|Listed||May 15, 1992|
|Description||Small branched shrub with leatheryleaves and flowers that cluster at theend of branches.|
|Habitat||Steep, rocky slopes in dry to mesic 'a'ali'i-dominated shrublands or forests.|
|Threats||Limited numbers; extirpation by fire.|
Kio'ele (Hedyotis coriacea ), a small shrub in the coffee family, has leathery leaves that are generally elliptic to oblong in shape, 1.2-3.2 in (3-8.1 cm) long, and 0.6-1.2 in (1.5-3 cm) wide. The clustered flowers are located at the ends of the branches and consist of a few flowers per cluster. The petals are fleshy and fused into a 0.2-0.4-in-long (5.1-10.2-mm-long) tube. The capsules, which split open to release several dark brown seeds, are shaped like a cup or a top.
H. coriacea is found on steep, rocky slopes in dry to mesic 'a'ali'i-dominated shrublands or forests at an elevation of 1,560-7,500 ft (475.5-2,286 m). Associated plants species include 'ohi'a, pukiawe, maile, ko'oko'olau, and Gouania. The vegetation communities in which this species grows thrive on rich soil and high rainfall totals of 100 in (254 cm) annually— traits that lead to a high diversity of plants with an abundant understory.
Historically, H. coriacea was known from the Waianae and Koolau Mountains on Oahu and Pohakuloa Training Area on the Big Island of Hawaii. This species has not been seen for many years on Oahu.
Considered extinct since the 1940s, this species was rediscovered in 1990 in the West Maui Natural Area Reserve. In 1991 two individuals were found on the island of Hawaii on the 1859 lava flow in the Pohakuloa Training Area. Several more plants were subsequently discovered in this area, making it the only known natural occurrence of more than a single individual. There were about 17 individuals on Hawaii and a single plant on West Maui in 1995.
The very small remaining number of individuals of H. coriacea and the limited and scattered distribution of the species are threats since a single natural or human-caused environmental disturbance could easily be catastrophic to the few surviving plants on each island. In addition, the limited gene pool may depress reproductive vigor.
The possibility of fire is a major threat to the existence of H. coriacea, particularly in view of the small remaining numbers of this species. Natural fires, fires set accidentally by hunters, and fires started by military ordnance or service personnel within Pohakuloa Training Area threaten native vegetation on the leeward side of Mauna Kea, including the habitat of the remnant individuals of H. coriacea. Habitat disturbance caused by military exercises at Pohakuloa Training Area may have threatened H. coriacea in the past. Planned military activities are now being reevaluated in light of the recent discovery of several endangered plants in the area.
The alien plant fountain grass is a particular threat to the Pohakuloa Training Area population of this species.
Illegal collecting for scientific or horticultural purposes or excessive visits by individuals interested in seeing rare plants could result from increased publicity and would seriously threaten H. coriacea. Because of the few remaining individuals in existence, any collection of whole plants or reproductive parts would further diminish the gene pool and threaten the survival of this species. Hikers may inadvertently cause disturbance to the West Maui habitat.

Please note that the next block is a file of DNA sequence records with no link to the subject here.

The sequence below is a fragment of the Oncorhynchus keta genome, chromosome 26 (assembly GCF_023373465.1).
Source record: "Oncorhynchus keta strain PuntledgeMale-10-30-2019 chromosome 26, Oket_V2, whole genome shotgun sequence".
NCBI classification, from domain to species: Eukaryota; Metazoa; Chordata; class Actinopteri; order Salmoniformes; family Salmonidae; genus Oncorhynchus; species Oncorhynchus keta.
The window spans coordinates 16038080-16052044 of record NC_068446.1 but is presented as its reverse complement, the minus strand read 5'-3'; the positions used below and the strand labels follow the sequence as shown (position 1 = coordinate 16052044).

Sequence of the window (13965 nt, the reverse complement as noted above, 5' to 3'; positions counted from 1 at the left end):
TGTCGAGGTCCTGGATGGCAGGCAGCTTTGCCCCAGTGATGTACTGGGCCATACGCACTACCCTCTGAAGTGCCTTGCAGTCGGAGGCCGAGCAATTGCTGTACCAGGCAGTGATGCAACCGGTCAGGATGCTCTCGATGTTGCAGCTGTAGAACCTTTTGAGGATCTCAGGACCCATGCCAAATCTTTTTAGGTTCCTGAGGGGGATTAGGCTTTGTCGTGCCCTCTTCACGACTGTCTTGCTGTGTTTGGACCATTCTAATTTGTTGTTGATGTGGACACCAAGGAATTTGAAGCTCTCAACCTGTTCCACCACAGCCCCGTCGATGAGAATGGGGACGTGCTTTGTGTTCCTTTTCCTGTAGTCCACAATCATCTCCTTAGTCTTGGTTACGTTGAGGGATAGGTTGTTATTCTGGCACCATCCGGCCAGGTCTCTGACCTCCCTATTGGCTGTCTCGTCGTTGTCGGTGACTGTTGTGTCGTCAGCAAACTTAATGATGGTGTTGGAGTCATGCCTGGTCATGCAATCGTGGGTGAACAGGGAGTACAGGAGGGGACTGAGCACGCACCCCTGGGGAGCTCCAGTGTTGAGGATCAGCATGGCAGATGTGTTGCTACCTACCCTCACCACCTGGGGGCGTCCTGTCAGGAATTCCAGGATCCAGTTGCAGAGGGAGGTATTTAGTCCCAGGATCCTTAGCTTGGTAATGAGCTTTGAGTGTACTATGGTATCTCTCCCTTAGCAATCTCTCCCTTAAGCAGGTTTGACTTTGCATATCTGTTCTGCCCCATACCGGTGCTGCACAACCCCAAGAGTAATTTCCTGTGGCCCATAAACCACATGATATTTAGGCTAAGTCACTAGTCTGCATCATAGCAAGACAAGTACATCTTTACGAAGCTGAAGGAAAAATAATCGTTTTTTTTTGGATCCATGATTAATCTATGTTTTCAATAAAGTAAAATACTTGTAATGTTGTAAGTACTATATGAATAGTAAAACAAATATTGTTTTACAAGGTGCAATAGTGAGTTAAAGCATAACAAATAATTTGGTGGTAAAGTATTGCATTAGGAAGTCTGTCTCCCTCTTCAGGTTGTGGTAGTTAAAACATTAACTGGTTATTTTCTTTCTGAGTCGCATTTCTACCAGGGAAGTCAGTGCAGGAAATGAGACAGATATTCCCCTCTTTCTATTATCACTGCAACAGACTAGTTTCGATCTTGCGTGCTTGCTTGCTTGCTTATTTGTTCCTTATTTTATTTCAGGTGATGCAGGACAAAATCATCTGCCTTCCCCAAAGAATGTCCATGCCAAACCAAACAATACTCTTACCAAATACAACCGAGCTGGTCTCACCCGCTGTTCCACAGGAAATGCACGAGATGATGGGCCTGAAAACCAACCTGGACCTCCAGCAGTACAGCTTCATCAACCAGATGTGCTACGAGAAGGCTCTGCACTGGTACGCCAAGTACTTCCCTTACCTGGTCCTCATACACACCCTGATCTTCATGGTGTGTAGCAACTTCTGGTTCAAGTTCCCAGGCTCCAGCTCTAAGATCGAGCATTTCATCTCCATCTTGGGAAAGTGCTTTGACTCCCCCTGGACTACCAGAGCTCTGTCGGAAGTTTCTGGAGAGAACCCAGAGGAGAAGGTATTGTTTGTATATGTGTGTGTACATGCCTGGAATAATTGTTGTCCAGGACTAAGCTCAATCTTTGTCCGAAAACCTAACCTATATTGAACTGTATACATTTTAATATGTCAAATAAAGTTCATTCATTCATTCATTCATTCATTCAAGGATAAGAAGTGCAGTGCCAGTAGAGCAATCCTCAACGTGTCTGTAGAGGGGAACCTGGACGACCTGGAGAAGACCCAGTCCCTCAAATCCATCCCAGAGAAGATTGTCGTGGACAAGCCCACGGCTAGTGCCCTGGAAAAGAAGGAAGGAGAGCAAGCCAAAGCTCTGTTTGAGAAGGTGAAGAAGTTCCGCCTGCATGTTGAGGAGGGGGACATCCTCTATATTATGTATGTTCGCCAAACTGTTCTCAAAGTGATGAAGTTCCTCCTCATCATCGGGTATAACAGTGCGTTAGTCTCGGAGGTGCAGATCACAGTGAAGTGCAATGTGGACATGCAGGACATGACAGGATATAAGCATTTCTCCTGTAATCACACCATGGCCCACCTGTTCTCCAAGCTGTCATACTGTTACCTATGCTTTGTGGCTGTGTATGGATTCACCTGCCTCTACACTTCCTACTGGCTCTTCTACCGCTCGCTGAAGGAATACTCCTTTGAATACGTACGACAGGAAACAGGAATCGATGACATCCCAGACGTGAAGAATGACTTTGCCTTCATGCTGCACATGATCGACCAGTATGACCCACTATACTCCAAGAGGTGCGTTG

Conservation and Recovery
H. coriacea has been propagated at the National Tropical Botanical Garden and at the Division of Forestry and Wildlife nursery on Maui. Planned military activities are presently being reevaluated in light of the recent discovery of several endangered plants on Pohakuloa Training Area.
Successfully establishing additional H. coriacea populations and then managing them with judicious fencing and weed control would provide the species with its best protection against stochastic extinction caused by fire or other destructive natural events. New populations should be located in areas far enough away from existing populations that the same wildfire could not destroy both natural and introduced occurrences.
The H. coriacea population at Pohakuloa Training Area needs protection from surrounding alien plants through the construction of an enclosure; in conjunction with this, a thorough monitoring program needs to be established.
This species often occurs in lower-to middle-elevation areas where alien ants are dominant and have caused the loss of most native Hawaiian insects. It is important to determine what kind and how many native pollinators remain and whether the species is self-incompatible, that is, whether pollinators are a limiting factor in its reproductive biology.
U. S. Fish and Wildlife Service
Regional Office, Division of Endangered Species
Eastside Federal Complex
911 N. E. 11th Ave.
Portland, Oregon 97232-4181
Telephone: (503) 231-6121
Pacific Remote Islands Ecological Services Field
300 Ala Moana Blvd., Room 3-122
P.O. Box 50088
Honolulu, Hawaii 96850
Telephone: (808) 541-1201
Fax: (808) 541-1216
Soil Conservation Service. 1981. Land Resource Regions and Major Land Resource Areas of the United States. Soil Conservation Service, 156 pp.
U. S. Fish and Wildlife Service. 15 May 1992. "Endangered and Threatened Wildlife and Plants; Determination of Endangered or Threatened Status for 15 Plants from the Island of Maui, Hawaii." Federal Register 57 (95): 20772-20787.